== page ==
Reign is a lot like a queen in the television world—it’s constantly juggling its many different facets and responsibilities and deciding how it will present itself to its loyal followers week after week. On the outside, its appearance is always flawless, but this week, it showed off the rarely seen underbelly that every royal feels they need to hide: emotion. Sometimes it’s easy to forget that Reign really is a love story. Sure, it’s a love story filled with ghosts and politics and all kinds of accents, but a love story nonetheless. And this episode gave us those poignant lovey moments without taking away our ghosts. In fact, we got love AND some sort of Mark of the Devil. Take that, all you other television queens! (I have no idea whom I’m talking to.)
We pick up in the woods. You know, the ones where the Darkness—that adorable small man who was shockingly easy to kill—once roamed. But this season, the Darkness has been replaced with three cloaked riders with ice-cold hands who find themselves a shepherd in the woods. When Francis sends Bash and Condé—whose pants seemed perfectly acceptable this week—off to talk to the man, he claims that they wanted his soul in exchange for protection for his family. The only thing the shepherd had to do was renounce God. But he said no.
Correction: He said no… and then they held him down and gave him the “Mark of the Riders” anyway. In what feels like a fun Sleepy Hollow headless horseman-Supernatural Mark of Cain mash-up, the Mark of the Riders looks like a pitchfork of sorts, and as you can probably guess, it makes men go mad and kill their family with a pair of shears. To be fair, he did say that his kids wouldn’t go to sleep and that is pretty annoying. Alright, I’ll stop.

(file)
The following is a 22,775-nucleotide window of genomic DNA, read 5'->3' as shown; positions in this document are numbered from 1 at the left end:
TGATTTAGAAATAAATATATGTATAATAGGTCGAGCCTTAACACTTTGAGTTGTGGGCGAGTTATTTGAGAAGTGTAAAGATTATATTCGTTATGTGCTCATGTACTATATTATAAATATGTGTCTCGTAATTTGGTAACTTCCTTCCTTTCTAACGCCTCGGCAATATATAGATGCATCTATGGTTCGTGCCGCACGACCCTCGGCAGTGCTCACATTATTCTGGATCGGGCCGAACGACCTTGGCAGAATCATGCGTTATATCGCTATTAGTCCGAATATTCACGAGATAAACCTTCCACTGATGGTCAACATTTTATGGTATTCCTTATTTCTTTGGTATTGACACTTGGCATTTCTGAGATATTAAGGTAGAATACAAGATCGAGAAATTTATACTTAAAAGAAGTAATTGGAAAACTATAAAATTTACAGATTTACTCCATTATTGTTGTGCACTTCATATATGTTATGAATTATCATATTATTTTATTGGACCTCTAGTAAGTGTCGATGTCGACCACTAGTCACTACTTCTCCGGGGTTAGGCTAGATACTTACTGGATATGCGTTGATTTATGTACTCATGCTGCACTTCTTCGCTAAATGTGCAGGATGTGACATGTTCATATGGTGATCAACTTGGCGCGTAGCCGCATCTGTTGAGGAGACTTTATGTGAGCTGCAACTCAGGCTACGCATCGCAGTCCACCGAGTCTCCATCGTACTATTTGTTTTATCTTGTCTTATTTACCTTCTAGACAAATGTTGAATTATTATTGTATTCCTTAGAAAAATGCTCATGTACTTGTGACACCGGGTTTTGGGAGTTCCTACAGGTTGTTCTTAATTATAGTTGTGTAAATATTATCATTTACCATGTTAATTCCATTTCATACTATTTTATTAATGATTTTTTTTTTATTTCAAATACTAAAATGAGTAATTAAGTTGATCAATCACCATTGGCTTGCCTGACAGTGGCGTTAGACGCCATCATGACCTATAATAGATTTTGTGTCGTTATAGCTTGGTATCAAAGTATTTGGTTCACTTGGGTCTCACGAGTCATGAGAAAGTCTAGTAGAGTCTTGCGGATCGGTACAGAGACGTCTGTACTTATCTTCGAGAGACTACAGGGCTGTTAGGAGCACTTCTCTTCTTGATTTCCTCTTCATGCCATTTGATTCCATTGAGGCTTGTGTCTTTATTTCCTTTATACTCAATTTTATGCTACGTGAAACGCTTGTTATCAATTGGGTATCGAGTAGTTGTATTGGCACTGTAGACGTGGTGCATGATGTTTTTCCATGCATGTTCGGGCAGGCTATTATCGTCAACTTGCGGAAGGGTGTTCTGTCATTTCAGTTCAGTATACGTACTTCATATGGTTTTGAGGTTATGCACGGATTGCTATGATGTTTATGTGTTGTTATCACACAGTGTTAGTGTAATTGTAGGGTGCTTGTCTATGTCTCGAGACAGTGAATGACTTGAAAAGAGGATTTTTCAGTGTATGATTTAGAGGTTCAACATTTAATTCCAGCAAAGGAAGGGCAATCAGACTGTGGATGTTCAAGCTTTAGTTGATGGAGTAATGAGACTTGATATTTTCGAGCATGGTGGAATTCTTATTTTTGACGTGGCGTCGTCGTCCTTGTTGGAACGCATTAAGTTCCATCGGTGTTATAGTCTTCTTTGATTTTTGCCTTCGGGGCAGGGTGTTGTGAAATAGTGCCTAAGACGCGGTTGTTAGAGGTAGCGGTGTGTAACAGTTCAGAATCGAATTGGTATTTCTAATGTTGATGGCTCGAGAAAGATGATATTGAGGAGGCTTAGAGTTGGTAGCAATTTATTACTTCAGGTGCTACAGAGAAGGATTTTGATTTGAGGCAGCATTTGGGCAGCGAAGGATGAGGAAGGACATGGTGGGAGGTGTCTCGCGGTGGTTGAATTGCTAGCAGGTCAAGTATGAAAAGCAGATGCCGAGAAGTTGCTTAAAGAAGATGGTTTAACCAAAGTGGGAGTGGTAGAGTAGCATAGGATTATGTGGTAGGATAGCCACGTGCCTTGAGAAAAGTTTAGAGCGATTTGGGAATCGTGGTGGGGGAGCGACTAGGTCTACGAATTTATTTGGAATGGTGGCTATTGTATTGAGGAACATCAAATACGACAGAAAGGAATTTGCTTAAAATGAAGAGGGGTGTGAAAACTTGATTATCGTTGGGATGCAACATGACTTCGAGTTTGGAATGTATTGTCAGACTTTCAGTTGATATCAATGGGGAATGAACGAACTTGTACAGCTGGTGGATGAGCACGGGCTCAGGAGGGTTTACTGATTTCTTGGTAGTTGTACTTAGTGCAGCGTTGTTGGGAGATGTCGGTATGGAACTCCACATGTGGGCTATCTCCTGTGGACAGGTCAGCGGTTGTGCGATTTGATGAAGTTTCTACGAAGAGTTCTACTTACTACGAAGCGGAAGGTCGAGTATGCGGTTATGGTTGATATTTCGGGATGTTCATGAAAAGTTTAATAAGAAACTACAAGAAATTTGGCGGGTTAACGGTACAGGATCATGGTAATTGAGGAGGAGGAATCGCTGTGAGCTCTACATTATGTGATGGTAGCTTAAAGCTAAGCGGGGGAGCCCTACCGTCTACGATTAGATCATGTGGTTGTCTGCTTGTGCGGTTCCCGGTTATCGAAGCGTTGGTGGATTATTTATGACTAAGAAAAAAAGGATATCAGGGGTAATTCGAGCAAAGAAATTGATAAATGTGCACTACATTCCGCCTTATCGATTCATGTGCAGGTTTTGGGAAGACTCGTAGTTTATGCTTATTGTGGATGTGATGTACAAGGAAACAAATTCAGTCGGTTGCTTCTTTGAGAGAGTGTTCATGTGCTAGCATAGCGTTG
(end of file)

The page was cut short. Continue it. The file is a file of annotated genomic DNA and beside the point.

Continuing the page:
Back at the castle, things are less bloody. Well, for the time being. First up, Catherine is planning her grandchild’s christening, complete with a butter sculpture (but still not a golden-horned unicorn because clearly Catherine hates bastards). Despite Lola and Francis’ desire for a small event, Catherine continues to do what she does best: whatever the hell she wants. When asked about the godmother for their child, Lola and Francis are undecided. However, they do know that they don’t want Catherine, which might be my favorite thing Lola has ever done.
After Lola can’t take anymore of Catherine’s questions and judgments, she steps outside to pick a fight with Mary. Lola has decided that she wants to move out of the castle and live nearby basically because she’s waiting for the day when Mary lets her anger out and starts resenting her. But in order to move out, Lola would no longer be Mary’s lady, so in the heat of (a not-so-sexy) passion, Mary releases her lady like Lola’s Pam and Mary’s her maker or something.
With that, Lola heads off on her mission of the week, and believe it or not, it has nothing to do with her baby. Okay, so it’s sort of connected, but distantly. When Narcisse shows up at the castle with a new bride in Estelle, a.k.a. the girl who helped Lola during childbirth and then lost her family to the plague, Estelle begs Lola for help. Shockingly, Narcisse has a reputation for brutally abusing his many wives, and Estelle isn’t super excited about marrying such a charming fella, no matter how fancy his clothes are.
But when Lola asks for Mary’s help, yet another fight ensues. Remember the anger that Lola was waiting for Mary to feel? Well she’s definitely feeling it now. Mary offers no help on the matter and instead tells Lola she can move out of the castle, like, now.
Don’t worry, Lola shakes it off like it ain’t no thang and decides to use her own resources to set up a plan for Estelle to leave the castle during the banquet for her son’s christening. The good news is that by the time the banquet comes around, Mary’s calmed down and is ready to be Lola’s bestie again. And her first act as renewed bestie? Threatening one of Narcisse’s guards with torture and making up some fake story about transporting Henry’s heart in order to get Estelle out of Narcisse’s grasp.
The bad news is that Estelle might get away, but after claiming she heard her parents calling her name, she jumps off a cliff and kills herself. Also, Narcisse claims all that murder stuff was just rumor. The poor guy’s never been in love before. (Enter Catherine?!)
NEXT: Francis finds his light